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Readin’, Writin’, ’Rithmetic and Risks of AIDS

June 25, 1992

NEW YORK (AP) _ The Board of Education has resolved four years of debate over when and whether children should be taught about condoms, anal sex, cleaning needles and other subjects that might make their grandparents blush.

An AIDS curriculum for kindergarten through sixth grade in the nation’s largest school district was passed 5-0 by the board at a raucous meeting Wednesday night.

Two Board of Education members - Irene Impellizzeri and Michael Petrides - who opposed the curriculum abstained from voting, unable to bring themselves to approve a curriculum that mentions condoms to fourth graders and anal sex to sixth graders.

But the opponents won a few concessions:

-Abstinence will be emphasized as the best way to prevent AIDS.

-The reference to anal sex - mentioned as one way that the AIDS virus can be transmitted - was bumped from fifth grade to sixth grade.

-Lessons on how to use condoms and how to clean needles were eliminated.

Lessons in kindergarten through third grade concentrate on concepts like what makes a disease communicable and introduces AIDS as a disease that - unlike a cold - is hard to catch.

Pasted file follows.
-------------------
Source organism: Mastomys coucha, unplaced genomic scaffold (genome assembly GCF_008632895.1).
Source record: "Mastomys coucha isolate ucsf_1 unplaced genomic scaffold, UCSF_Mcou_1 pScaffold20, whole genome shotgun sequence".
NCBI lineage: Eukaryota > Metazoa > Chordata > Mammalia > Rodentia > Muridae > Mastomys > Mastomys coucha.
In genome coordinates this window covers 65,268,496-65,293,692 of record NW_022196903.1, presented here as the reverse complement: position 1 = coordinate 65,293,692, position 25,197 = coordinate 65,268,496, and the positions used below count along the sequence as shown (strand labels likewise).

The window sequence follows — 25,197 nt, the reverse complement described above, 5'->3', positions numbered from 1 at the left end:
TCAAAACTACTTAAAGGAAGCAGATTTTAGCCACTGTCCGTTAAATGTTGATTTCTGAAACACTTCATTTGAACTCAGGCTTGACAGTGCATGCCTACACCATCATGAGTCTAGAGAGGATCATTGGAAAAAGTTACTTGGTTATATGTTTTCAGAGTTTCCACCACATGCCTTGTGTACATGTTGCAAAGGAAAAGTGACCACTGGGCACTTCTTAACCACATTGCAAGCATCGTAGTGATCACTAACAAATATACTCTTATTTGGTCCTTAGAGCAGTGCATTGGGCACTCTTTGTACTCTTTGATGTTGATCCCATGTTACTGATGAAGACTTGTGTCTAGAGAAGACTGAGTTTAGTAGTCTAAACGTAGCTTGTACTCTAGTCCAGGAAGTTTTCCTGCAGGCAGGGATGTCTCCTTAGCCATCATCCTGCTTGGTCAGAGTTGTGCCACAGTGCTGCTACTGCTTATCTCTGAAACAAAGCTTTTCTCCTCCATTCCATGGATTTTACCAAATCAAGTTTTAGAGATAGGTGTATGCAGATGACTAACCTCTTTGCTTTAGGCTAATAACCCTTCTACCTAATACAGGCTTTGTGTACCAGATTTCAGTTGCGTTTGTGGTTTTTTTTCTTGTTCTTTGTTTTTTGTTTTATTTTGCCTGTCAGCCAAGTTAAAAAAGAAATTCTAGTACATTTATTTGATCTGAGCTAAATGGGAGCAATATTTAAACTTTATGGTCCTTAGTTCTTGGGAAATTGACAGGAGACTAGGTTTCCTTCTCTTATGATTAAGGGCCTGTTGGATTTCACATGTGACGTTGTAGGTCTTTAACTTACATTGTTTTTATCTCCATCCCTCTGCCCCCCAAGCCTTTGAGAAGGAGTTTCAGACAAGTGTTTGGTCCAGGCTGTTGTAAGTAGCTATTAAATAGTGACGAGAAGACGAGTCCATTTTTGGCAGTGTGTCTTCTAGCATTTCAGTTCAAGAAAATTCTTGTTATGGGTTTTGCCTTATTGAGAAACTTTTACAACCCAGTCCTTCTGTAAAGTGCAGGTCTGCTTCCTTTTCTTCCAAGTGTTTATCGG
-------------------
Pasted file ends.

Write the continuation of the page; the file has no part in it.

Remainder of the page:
Supporters of the curriculum say the only way to reduce AIDS among teen- agers is to start teaching kids about prevention before they become sexually active.

″New York City has just 3 percent of the nation’s 13- to 21-year-olds. But we have 20 percent of the AIDS cases in that group,″ said Jim Vlasto, a spokesman for Schools Chancellor Joseph Fernandez. ″And 10 percent of all HIV-infected babies born in New York City have teen-age mothers. The numbers are just startling.

″Opponents will say the curriculum is too explicit,″ he added. ″But we are just keeping up with the information as it comes to us. The issues are much bigger than people’s views.″

In another effort to stem the spread of AIDS, condoms were made available on demand in high schools here last year.

The 120-page AIDS curriculum is not a workbook that students will have access to, but a guide for teachers. It has been in the works since 1988, one year after AIDS education was mandated in every school in the state.

Vlasto says opposition to the plan was led by the Catholic Church. But Joanne Gough of Staten Island, a non-Catholic founder of Parents for the Restoration of Values in Education, says her group opposes the curriculum on moral and practical grounds, not religious.

On the discussion of condoms in the fourth grade, she said: ″I do not feel that this is age appropriate. ... I am not denying there are children who are sexually active at that age. But those children need special help. Don’t go in the name of addressing their problems and violate the childhood and innocence and latency period of everybody else.″

Mrs. Gough said that mentioning anal sex in the sixth grade ″puts ideas in their head.″ She said the curriculum talks about ″protected sex″ without stressing condom failure rates. And she is angry that the school system does not plan to study whether AIDS rates go down after the curriculum is used. She said abstinence should be taught as the sole way to avoid AIDS.

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